Messa di Voce by Tmema, Blonk, La Barbara
A Performance for Voice and Interactive Media
Created 2003 by Golan Levin and Zachary Lieberman
with Jaap Blonk and Joan La Barbara.

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print-quality resolution images of Messa di Voce.
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Messa Installation. In addition to being staged as a performance (see pictures below), Messa di Voce has also been exhibited as an interactive installation. In this installation, several of the different graphical modules from the concert are made available to the public.

The photographs are from the Eyebeam Gallery Space, New York City, 2003, and the Ars Electronica Festival 2004.
Photographs from Performances at: Ars Electronica (Linz, September 2003), Ultrasound (Huddersfield, November 2003), ICA (London , November 2003), Poetry International Festival (London, November 2004).

These images document the score of Messa di Voce and are shown in the order in which they are performed.
Brightness/Balance. Messa di Voce begins with a brief exposition of its own fundamental materials: light and breath. The performers, offstage, breathe illumination and animation into the rectangle of the electric canvas. As they breathe, the canvas becomes brighter and begins to turn.

Clouds. The performers enter the stage and continue their elaboration of elementary wind, air and breath sounds. Each respiration is recorded, represented, and replayed by an animated cloud whose visual texture evolves with the timbre of the sound it portrays. After a time, the hall and screen are filled with a swirling soup of clouds and breath sounds.

Bodystamp. The performers obtain concrete forms, drawing our awareness to the relationship between a sound and the body of its maker. Each time one of the performers vocalizes, their sound as well as the outline shape of their body are simultaneously recorded. These sounds and shapes are then synchronously replayed in periodic cycles. The result is an animated chorus of previous selves.

Bounce (Jaap's Solo). A man enters an empty white void. He emits a stream of bubbles by making a special cheek-flapping sound. As his sounds grow more vigorous, his bubbles fill up the screen. But the resulting cloud of jostling sound-bubbles is unstable. Turning to admire his work, his cloud bursts -- raining bubbles that "release" his cheeky sounds when they fall onto him or crash to the ground below. He struggles to contain the noisy torrent, but, failing this, storms off in acute distress.

Ripple. Tension is dispelled as our attention turns to a pair of chirping, clicking wetland creatures, whose curious chatter perturbs their watery environs. Every little sound causes a unique ripple to emerge from its creator's mouth. Wakes emerge in the liquid surface when a performer moves and sings simultaneously.
Insect Nature Show.
The performers adopt different roles: Joan, as a peculiar kind of animal; and Jaap, as narrator or "nature show host", who discourses (in an abstract language) about the remarkable qualities of this creature.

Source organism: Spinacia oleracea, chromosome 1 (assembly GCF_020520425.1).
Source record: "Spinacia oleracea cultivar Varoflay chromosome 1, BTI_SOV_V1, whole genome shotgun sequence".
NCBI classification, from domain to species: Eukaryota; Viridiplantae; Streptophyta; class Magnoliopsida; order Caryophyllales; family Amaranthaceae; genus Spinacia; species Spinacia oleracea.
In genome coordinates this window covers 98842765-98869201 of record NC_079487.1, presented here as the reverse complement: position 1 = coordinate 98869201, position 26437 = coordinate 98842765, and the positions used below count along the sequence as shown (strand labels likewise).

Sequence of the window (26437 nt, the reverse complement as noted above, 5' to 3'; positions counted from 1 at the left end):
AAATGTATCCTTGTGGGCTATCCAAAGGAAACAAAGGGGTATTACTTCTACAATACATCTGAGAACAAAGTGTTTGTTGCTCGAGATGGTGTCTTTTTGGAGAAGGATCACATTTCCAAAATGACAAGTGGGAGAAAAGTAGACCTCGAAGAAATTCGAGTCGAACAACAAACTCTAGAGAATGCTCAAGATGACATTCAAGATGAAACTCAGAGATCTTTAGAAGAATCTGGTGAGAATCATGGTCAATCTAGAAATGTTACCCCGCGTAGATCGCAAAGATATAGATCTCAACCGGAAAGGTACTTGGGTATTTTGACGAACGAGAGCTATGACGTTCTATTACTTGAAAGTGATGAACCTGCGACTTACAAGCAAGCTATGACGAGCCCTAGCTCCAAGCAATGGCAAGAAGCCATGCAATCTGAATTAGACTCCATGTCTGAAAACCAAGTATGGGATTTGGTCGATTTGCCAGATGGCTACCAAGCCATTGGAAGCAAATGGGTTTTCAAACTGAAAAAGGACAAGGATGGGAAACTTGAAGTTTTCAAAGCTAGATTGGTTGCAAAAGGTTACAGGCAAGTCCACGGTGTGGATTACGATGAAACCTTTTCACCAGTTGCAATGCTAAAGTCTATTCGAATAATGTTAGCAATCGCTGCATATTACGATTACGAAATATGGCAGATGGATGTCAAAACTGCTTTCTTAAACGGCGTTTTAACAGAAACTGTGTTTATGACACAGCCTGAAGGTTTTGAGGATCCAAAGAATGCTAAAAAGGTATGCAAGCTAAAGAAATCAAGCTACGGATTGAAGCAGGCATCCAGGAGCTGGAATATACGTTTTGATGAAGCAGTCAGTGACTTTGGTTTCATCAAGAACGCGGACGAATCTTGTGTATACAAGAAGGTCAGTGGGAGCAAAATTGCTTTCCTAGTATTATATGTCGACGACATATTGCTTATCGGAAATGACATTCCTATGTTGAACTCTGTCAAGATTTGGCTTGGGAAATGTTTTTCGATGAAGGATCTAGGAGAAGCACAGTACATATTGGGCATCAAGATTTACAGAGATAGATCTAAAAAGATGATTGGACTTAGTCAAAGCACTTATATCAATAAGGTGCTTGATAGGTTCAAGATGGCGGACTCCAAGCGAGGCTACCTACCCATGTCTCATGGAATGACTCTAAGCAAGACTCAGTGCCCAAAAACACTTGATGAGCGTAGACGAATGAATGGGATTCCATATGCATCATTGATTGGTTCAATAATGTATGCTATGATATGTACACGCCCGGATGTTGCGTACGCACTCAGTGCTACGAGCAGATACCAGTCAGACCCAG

Fluid. The players return to a primordial liquid world. In this hushed dialogue of soft, lulling sounds, a glowing fluid or plasma appears to emerge from the performers' mouths when they speak and sing. The performers direct the flow and movement of the fluid with their bodies, passing it back and forth. (The color of the fluid is related to the vowel quality of their sounds. )
Rothko (Joan's Solo). Joan builds a layered atmosphere of soaring vocal tones. She sings long melodies, which are recorded in real-time, and then loop according to their own natural periods. Each melody is represented by a colored column, which marks the locations where Joan created it. Subtle changes in the color and position of the columns reflect the timbre, pitch and stereolocation of Joan's melodies.
Stripe. Jaap joins Joan, and the two sing a slowly-evolving duet built from simple pure tones and subtle dissonances. Their pitches and timbres are visualized in the softly-changing stripes behind them.
Pitchpaint. The performers take their most direct control of the canvas, painting bold gestures by singing. In this section, descending pitches curl clockwise, while rising notes curl counter-clockwise, and unchanging tones produce straight lines. (Stroke thickness is governed by the singer's loudness; the color of closed regions is linked to vowel quality. The performers erase their marks by making the sound, "Ssh!") From the hushed, simple tones of the previous section, the performers develop an expanded vocabulary of quickly-changing glissandos, melodic fragments, and abstract speech-songs.
Shush-Fade. The performers clear the screen, in the previous section, by slowly saying "ssh". As they continue to shush the screen, it gradually dithers to black, and the performance is finished.
Credits. The creators of Messa di Voce speak their names. As they do, cartoon word-balloons containing their names appear above their heads.
The Messa di Voce Creators. Software by Golan Levin and Zachary Lieberman. Performed and composed by Jaap Blonk and Joan La Barbara.
Screenshots from Messa di Voce interactive software.
Rectangle-Jungle. This module did not make it into the final performance.      
Bounce (Jaap's Solo).      
Bounce II. This module did not make it into the final performance.